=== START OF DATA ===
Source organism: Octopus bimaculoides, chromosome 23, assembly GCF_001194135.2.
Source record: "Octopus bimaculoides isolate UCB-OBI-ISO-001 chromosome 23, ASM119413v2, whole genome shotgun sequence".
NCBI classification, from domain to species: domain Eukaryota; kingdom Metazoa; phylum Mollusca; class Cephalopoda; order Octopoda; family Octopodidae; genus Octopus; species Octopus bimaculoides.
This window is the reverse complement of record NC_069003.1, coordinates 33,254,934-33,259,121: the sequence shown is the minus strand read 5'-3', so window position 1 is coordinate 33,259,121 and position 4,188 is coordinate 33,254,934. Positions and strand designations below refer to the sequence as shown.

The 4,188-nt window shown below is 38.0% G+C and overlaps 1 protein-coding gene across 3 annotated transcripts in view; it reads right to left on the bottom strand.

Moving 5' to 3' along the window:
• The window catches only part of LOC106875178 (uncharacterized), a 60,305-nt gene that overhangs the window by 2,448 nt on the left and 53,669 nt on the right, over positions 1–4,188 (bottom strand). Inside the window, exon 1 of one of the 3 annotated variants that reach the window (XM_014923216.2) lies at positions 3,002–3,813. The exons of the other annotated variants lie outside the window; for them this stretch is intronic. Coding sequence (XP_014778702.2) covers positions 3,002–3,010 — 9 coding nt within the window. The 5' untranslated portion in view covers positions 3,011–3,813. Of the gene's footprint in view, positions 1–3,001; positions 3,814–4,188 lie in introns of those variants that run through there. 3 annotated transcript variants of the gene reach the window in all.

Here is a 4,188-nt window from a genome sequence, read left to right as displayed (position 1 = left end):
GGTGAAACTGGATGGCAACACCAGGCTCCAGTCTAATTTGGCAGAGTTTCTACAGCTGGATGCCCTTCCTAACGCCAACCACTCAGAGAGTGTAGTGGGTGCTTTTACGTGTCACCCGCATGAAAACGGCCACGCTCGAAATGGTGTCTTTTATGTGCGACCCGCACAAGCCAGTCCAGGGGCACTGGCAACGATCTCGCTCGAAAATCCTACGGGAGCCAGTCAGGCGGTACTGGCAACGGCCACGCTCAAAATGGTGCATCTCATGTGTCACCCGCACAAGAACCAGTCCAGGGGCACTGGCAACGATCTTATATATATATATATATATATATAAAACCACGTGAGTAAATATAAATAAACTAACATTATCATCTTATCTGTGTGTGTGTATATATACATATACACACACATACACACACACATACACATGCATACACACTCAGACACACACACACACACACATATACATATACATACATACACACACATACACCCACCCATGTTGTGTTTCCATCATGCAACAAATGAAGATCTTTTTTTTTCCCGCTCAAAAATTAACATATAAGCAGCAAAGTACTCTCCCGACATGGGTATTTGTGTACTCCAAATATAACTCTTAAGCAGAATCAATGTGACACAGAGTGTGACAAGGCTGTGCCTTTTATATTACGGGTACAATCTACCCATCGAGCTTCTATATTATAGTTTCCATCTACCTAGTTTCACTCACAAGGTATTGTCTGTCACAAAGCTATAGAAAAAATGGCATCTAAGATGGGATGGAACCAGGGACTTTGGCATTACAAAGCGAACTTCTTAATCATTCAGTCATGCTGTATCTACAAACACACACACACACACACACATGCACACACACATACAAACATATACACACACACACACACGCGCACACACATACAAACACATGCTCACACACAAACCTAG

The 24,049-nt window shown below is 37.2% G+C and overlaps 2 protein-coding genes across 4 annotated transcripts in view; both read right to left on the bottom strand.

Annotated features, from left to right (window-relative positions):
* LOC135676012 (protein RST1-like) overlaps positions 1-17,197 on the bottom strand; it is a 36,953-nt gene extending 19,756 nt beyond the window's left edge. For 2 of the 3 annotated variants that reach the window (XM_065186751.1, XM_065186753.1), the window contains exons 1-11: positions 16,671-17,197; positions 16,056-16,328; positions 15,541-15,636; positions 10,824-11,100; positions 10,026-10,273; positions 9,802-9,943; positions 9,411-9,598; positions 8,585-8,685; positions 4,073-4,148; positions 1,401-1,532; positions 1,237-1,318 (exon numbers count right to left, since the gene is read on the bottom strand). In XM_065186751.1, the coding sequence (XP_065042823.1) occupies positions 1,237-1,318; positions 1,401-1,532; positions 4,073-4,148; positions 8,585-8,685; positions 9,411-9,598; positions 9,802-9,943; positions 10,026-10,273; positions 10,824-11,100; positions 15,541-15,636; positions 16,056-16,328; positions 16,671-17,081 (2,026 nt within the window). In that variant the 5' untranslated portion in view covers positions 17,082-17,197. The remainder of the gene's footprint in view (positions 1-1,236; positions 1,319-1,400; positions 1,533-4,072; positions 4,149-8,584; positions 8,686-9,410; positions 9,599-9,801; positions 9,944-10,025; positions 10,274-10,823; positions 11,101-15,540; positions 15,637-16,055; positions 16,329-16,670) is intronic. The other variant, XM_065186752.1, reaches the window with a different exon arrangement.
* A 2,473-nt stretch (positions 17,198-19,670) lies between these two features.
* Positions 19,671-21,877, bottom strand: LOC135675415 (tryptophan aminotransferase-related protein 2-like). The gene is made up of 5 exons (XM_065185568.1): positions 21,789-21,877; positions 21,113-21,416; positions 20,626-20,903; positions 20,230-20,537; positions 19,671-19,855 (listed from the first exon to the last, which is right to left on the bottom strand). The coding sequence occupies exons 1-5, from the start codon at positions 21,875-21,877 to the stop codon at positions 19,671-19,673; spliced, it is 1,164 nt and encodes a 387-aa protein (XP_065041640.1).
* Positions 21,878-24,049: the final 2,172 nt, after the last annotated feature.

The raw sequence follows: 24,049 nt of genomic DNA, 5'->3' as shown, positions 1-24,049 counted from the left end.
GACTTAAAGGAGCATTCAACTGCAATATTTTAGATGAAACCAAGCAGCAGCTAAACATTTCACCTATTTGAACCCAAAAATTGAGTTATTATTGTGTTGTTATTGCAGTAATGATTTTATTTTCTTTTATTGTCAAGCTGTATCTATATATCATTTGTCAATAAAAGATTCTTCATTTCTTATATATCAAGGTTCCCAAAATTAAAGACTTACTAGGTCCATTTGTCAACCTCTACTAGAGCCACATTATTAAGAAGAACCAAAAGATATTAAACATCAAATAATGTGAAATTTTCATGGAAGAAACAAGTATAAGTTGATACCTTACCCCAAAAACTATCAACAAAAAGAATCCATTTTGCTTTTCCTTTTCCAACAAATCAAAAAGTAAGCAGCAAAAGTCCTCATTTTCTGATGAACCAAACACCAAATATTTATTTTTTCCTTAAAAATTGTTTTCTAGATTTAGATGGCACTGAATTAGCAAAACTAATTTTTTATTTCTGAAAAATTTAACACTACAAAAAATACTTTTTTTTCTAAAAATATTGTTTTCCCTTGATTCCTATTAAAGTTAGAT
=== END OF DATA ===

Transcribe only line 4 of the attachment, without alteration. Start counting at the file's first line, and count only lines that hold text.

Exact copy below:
This window is the reverse complement of record NC_069003.1, coordinates 33,254,934-33,259,121: the sequence shown is the minus strand read 5'-3', so window position 1 is coordinate 33,259,121 and position 4,188 is coordinate 33,254,934. Positions and strand designations below refer to the sequence as shown.